For the past four years or so, without fail, 16-year-old Andrew Kirby would get the same text from his mom at lunchtime: “Are you sitting with anyone?” And every time, Kirby gave her the same short answer: “No.”
Kirby would sit at a table alone, hoping no one would notice he was by himself as he hid behind his cell phone. His mom, Kay, prayed daily he would make a new friend — but somehow, she always ended up disappointed.
This year, on Kirby’s first day back as a junior at Boiling Springs High School in South Carolina, Kay’s prayers were answered.
Kirby took a seat by himself at a lunch table on Aug. 20. As usual, he got a text from his mom asking if he was alone. But this time, to Kay’s surprise, Kirby didn’t answer.
Hours later, when she arrived to pick him up, she found out why.
“Mom, I didn’t sit alone!” Kirby exclaimed as he entered Kay’s car.
“Wow, that’s great!” Kay said, before asking about his new friends.
“This has given him confidence. He wants to go to school now.”
Kirby explained he was sitting by himself at lunch when he was approached by four student council members who asked him to join them at their table. Kirby happily agreed.
“It’s been a constant over the years. He has sat alone and its always bothered me and my husband. I can picture him sitting by himself,” Kay told Fox News, adding she now feels a sense of relief. “Over the years, he’s had administration … staff [sit by him], but he’s never had his own peers.”
Kay revealed Kirby was adopted. He was born with a crack cocaine addiction and has neurofibromatosis — a genetic condition that causes tumors to grow along the nervous system, according to the Mayo Clinic. The teen has overcome many health issues in recent years, including major back and neck surgeries.
“He’s had a lot of challenges,” Kay said. “He’s bright, but he’s just different.”
Kirby considers himself shy, but once you get to know him, Kay assures people he’s far from quiet. However, Kay admitted, someone has to make an effort to get to know him — which is why she’s thankful the Boiling High students stepped up.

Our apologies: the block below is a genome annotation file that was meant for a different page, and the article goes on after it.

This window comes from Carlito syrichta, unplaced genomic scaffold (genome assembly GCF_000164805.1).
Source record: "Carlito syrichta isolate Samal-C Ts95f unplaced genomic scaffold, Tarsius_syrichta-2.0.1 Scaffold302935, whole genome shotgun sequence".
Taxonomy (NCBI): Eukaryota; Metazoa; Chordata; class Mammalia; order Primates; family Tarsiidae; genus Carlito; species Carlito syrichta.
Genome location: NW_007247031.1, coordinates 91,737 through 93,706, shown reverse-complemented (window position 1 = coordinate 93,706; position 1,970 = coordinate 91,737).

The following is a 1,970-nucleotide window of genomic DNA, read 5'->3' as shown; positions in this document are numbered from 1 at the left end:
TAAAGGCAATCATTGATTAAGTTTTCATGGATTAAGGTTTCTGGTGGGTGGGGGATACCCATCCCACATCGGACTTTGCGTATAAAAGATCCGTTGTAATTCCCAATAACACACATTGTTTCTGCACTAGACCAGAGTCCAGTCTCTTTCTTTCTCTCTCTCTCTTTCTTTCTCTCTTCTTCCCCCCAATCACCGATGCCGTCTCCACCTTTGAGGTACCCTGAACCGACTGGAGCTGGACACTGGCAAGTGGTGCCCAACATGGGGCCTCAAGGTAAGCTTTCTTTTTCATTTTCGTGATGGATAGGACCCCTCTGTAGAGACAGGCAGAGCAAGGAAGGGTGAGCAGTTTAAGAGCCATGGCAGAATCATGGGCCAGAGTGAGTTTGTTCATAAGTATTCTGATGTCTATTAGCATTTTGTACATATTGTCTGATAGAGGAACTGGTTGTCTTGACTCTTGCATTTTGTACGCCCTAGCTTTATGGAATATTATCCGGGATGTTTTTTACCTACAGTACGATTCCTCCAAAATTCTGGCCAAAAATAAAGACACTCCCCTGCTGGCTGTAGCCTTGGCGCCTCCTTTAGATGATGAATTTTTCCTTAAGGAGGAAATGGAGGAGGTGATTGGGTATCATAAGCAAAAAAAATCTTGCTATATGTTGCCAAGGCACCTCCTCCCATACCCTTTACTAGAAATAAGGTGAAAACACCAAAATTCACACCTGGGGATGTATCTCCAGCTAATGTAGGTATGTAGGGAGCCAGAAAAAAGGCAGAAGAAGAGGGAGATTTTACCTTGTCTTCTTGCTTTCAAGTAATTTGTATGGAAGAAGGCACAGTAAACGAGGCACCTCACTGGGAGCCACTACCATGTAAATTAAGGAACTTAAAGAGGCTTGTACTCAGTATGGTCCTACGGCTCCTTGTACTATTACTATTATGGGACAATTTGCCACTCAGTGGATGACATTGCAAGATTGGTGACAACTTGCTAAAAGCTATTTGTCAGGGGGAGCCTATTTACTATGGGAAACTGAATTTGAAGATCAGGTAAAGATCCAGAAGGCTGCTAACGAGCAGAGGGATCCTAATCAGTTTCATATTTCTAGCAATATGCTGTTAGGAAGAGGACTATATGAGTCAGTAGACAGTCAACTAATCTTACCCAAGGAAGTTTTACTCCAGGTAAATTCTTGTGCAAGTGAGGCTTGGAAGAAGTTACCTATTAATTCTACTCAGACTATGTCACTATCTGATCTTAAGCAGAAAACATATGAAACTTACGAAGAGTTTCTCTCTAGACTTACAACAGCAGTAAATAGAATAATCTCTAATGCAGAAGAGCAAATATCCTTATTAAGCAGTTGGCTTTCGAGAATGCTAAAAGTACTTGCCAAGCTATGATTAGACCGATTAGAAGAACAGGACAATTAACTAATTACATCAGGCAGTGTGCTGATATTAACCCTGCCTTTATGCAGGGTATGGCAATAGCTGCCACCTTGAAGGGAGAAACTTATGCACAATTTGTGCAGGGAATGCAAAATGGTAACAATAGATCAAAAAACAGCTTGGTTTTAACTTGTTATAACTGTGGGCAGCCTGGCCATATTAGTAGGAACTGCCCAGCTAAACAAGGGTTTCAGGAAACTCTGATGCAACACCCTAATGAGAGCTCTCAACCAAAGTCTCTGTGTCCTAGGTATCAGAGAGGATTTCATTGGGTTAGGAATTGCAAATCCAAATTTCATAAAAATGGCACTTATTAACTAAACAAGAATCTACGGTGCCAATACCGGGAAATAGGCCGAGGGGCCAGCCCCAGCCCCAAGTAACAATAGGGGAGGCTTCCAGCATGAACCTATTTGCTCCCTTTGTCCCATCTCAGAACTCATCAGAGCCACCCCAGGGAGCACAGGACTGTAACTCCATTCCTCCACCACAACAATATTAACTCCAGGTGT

“We just wanted to say thank you to them for not being afraid to be a friend to someone,” she said. “I would cry when I would leave him at school. It gives me peace and it just helps me as a mother [to see him with friends].”
Kay shared the students’ act of kindness on her Facebook page later that day, along with a photo of her son. The image has since been shared nearly 4,000 times and received more than 1,000 comments.
“Thank you parents of those lonely students for teaching them they don’t have to be part of the ‘in crowd’ and thank you parents of those students who recognized this one boy and included him to your lunch circle. America…one small step to get back to care and compassion instead of hate and division!” one Facebook user wrote.
“This is heartwarming. I hope it continues and they become friends. I also wish for others to see this and begin reaching out to spread love kindness, and friendship. We need more of that in the world,” another added.
Damian Howarth, one of the students who invited Kirby to sit with him, told WHNS he was shocked to hear Kirby had sat alone for so long.
“We should have stepped up before and more people should have, too,” Howard said, sharing some advice for other students. “Don’t be afraid to meet someone new. Just go out and do it.”
Kay said Kirby now sits with the kids regularly. He even went to the movie theater with them on Saturday.
“He’s doing really good. This has given him confidence. He wants to go to school now,” she added.